Improved credit will boost construction, reviving revenue in the latter half of the next five years
Los Angeles, CA (PRWEB) April 07, 2012
The Architects industry derives the bulk of its revenue from non-residential building design. Only a small share of revenue is derived from contracts in the housing construction market; however, many small, regionally based contractors rely on the residential real estate market. Revenue is generated from fee-based contracts from preplanning and design services for construction and building projects. In the five years to 2012, IBISWorld estimates that industry revenue will decrease 2.6% annually to $42.4 billion. Industry growth slowed during the recession due to a deteriorating construction market and a decline in the number of building projects being planned. Further, business bankruptcies and pre-recession overbuilding caused an oversupply of commercial and industrial real estate, IBISWorld industry analyst Kevin Culbert says. The residential real estate market has also contracted dramatically, with the number of housing starts plummeting during the last five years. Revenue is expected to increase 4.0% in 2012 due to marginal improvements in downstream construction markets. Profit margins are expected to increase in 2012, but will remain below prerecession levels. To maintain margins, many large firms have taken cost-cutting measures, such as laying off workers and cutting wages.
About half of the Architects industry’s establishments are sole proprietors or partnerships that do not have any employees; however, these sole proprietors generate less than a tenth of the industry’s revenue. Small players were particularly hurt by the downturn because of their reliance on the residential real estate market, Culbert said. Further, they have fewer variable costs to cut than their big-name counterparts. Many of these small operators left the industry during the recession. Over the next five years, the industry will benefit from improvement in downstream industries. The volume of residential and non-residential construction projects will increase as access to credit becomes more readily available for clients. While revenue is projected to grow in the five years to 2017, it will not surpass the industry's 2008 peak until 2015. Profit margins are also expected to rise during the next five years, as more projects are put into firms' pipelines.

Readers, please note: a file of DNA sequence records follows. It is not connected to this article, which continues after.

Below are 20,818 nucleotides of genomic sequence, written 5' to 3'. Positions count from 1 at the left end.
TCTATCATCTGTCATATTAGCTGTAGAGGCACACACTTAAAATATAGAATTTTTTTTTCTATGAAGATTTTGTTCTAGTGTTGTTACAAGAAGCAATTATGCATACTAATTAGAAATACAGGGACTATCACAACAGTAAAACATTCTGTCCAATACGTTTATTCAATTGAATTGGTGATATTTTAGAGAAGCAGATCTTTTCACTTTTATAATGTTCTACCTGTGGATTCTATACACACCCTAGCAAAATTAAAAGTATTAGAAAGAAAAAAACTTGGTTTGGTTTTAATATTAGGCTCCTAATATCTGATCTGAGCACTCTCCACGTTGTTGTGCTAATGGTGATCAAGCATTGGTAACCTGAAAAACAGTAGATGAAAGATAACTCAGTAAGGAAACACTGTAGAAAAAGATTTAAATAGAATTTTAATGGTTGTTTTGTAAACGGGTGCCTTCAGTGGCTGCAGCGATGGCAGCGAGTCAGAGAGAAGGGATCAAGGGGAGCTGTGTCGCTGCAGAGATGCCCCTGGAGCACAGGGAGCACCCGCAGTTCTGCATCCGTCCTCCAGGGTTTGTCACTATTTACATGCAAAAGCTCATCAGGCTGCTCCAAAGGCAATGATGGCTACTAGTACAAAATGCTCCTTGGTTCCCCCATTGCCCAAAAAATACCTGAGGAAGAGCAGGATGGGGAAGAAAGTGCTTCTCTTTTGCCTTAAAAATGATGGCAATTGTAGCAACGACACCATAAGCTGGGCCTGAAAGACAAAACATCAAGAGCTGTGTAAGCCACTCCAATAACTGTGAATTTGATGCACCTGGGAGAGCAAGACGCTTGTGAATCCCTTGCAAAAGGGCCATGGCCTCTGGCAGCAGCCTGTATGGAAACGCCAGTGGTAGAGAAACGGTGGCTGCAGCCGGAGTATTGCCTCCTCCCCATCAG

This industry is characterized by many small-scale consultants, often individual proprietors and partners, which operate in narrow geographic markets. The industry's low level of concentration means that no firm holds a dominant position in the market. IBISWorld estimates that the four largest players account for only a small percent of annual industry revenue. For more information, visit IBISWorld’s Architects report in the US industry page.
Follow IBISWorld on Twitter: https://twitter.com/#!/IBISWorld
Friend IBISWorld on Facebook: http://www.facebook.com/pages/IBISWorld/121347533189
IBISWorld industry Report Key Topics
Architects plan and design residential, institutional, leisure, commercial and industrial buildings and structures. They accomplish this by applying their knowledge of design, construction procedures, zoning regulations, building codes and building materials. This industry also provides drafting services, which includes drawing detailed layouts, plans and illustrations of buildings, structures and systems.
Key External Drivers
Industry Life Cycle
Products & Markets
Products & Services
Globalization & Trade
Market Share Concentration
Key Success Factors
Cost Structure Benchmarks
Barriers to Entry
About IBISWorld Inc.
Recognized as the nation’s most trusted independent source of industry and market research, IBISWorld offers a comprehensive database of unique information and analysis on every US industry. With an extensive online portfolio, valued for its depth and scope, the company equips clients with the insight necessary to make better business decisions. Headquartered in Los Angeles, IBISWorld serves a range of business, professional service and government organizations through more than 10 locations worldwide. For more information, visit http://www.ibisworld.com or call 1-800-330-3772.